The Top Ten Ways to Keep Your Data Center On-line

The Top Ten Ways To Keep Your Data Center On-line

August 1995, Power Quality Assurance Magazine

Most data center outages are not caused by some highly visible, catastrophic failure that takes days or weeks to repair. Most outages tend to be caused by fairly straightforward facility problems that could have been prevented, had some mitigating steps been taken ahead of time. After years of talking to other data center professionals, engineers and contractors associated with data centers, I have come up with a list of ten fairly simple steps that data center facility managers can take to help keep their data centers on line.

One example of preventable failure is a data center that crashed when the diesels ran out of fuel. The diesels had run for years in quarterly tests when the utility power was available. But, when there was an actual power outage, they discovered that the pumps for their underground diesel storage tanks were on utility power. The diesels ran fine until the day tanks ran out of fuel. The following top ten commonsense suggestions could help prevent this type of facility outage from occurring.

10. Don't Place Convenience Outlets on UPS Power.
You never know what will be plugged into a convenience outlet. I know of two data centers knocked off-line because of problems with equipment plugged into convenience outlets. One had a vacuum cleaner plugged into a UPS-powered outlet and the other a drill. Both times, there was a short in the tool and a breaker tripped on ground fault. UPS power should be for critical equipment only.

9. Don't Put Lighting on UPS Power.
I have been guilty of this one myself. Changing a ballast in a light fixture when it's hot is a fairly common, although not recommended, procedure. However, if you cause a fault in a light fixture powered by a UPS system, you can trip a breaker on ground fault. Again, UPS power should be for critical equipment only.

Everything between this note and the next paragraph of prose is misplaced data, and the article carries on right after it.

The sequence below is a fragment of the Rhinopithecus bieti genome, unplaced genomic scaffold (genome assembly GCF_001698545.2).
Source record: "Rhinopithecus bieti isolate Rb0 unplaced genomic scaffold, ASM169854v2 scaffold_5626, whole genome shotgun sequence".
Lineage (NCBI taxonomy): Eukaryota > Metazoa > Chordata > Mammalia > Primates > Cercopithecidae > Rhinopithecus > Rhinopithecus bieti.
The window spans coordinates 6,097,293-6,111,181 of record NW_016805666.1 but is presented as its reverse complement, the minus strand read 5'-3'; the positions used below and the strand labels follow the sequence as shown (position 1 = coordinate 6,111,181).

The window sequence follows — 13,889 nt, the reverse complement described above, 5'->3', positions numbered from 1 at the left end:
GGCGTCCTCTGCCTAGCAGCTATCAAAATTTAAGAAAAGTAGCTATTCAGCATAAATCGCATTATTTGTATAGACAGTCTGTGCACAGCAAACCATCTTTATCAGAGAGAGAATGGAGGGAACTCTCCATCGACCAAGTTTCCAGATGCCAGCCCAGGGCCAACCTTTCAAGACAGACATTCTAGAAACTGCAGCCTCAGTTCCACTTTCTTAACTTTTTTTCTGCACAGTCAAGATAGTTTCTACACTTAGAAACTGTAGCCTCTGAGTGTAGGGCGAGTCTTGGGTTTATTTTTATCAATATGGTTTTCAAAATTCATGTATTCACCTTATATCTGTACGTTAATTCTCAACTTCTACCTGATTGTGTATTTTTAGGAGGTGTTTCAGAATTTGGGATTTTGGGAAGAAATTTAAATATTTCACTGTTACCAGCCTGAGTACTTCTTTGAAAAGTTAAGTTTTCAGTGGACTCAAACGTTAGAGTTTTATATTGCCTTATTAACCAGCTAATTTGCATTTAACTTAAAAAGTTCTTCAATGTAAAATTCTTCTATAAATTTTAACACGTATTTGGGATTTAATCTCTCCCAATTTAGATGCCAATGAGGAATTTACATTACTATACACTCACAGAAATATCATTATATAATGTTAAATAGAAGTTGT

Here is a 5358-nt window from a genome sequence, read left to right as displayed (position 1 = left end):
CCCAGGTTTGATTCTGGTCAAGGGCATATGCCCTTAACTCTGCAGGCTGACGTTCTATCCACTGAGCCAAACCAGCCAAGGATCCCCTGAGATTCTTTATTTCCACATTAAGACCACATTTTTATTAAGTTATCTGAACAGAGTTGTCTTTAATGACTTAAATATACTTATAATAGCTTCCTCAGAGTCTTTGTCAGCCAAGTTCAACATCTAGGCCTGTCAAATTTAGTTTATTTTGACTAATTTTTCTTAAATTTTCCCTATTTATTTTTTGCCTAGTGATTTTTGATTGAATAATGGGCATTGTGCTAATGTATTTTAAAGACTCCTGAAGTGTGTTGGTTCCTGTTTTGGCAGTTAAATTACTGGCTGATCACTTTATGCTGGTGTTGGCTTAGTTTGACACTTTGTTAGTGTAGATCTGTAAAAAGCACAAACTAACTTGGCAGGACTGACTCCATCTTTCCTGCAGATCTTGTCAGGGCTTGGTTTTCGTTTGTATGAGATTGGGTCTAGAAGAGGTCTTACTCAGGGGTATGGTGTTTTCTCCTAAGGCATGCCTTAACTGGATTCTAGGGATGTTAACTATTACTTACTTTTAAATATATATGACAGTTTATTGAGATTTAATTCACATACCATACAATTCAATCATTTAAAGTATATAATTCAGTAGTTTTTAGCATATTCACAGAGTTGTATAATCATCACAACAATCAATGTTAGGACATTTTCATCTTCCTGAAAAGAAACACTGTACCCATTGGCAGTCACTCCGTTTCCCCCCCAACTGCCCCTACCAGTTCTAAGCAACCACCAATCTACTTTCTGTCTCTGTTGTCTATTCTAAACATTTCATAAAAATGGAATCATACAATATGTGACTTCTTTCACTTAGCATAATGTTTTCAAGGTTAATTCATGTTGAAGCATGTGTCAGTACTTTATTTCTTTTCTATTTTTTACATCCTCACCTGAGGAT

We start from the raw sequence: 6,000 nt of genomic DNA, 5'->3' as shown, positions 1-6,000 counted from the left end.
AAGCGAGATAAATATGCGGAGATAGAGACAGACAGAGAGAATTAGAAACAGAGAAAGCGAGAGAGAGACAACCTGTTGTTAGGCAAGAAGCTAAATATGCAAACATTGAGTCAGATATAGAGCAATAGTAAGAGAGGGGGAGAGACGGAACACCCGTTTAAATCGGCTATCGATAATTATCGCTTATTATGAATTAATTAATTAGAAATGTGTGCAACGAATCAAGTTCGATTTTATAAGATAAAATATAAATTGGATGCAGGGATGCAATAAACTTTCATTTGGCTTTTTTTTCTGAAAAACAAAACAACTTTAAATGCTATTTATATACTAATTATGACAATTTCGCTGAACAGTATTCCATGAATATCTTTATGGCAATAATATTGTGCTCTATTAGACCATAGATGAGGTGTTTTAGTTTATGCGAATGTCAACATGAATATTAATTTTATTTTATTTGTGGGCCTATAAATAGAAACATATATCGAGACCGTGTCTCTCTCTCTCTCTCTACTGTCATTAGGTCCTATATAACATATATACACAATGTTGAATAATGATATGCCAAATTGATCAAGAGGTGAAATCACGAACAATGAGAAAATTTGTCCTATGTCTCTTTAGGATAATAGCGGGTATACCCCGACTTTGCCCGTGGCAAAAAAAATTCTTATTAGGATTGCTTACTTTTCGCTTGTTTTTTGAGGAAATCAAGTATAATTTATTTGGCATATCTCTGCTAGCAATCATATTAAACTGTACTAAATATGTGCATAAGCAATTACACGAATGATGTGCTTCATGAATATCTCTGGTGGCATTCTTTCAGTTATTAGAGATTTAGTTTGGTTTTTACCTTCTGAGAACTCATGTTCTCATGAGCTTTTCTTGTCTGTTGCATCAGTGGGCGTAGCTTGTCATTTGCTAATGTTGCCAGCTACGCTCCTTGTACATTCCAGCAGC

8. Cover All EPO Switches With Plastic Covers.
Every data center has at least one horror story about an employee who accidentally or purposely EPOed the data center. I know of one data center where it happened twice in a month, once by a new employee and another time by a security guard. In both instances, lack of training contributed to the outages. Make the function of an EPO require at least a two-step process.

7. Don't Install an EPO System With Normally Closed Contacts.
While the EPO system will work with either normally open or normally closed contacts, operationally, normally closed contacts are a nightmare. One disadvantage is a loss of power that causes the breakers to trip. Two, if you have to add an EPO button, it's very difficult to accomplish without a shutdown. And if there is a break in the EPO circuit, the breakers will shunt trip. A key to reliability in a data center is maintainability. Normally closed contacts on an EPO system are not maintainable.

6. Never Leave an Inexperienced Person Alone in the Data Center.
I have heard of vendors working in a halon protected area, who lit a propane torch without notifying anybody or shutting down the halon system. I also know of a vendor who shut down a PDU so that they could add a breaker to it. The PDU was feeding a mainframe! Do not assume everybody knows what they can and cannot do in a data center.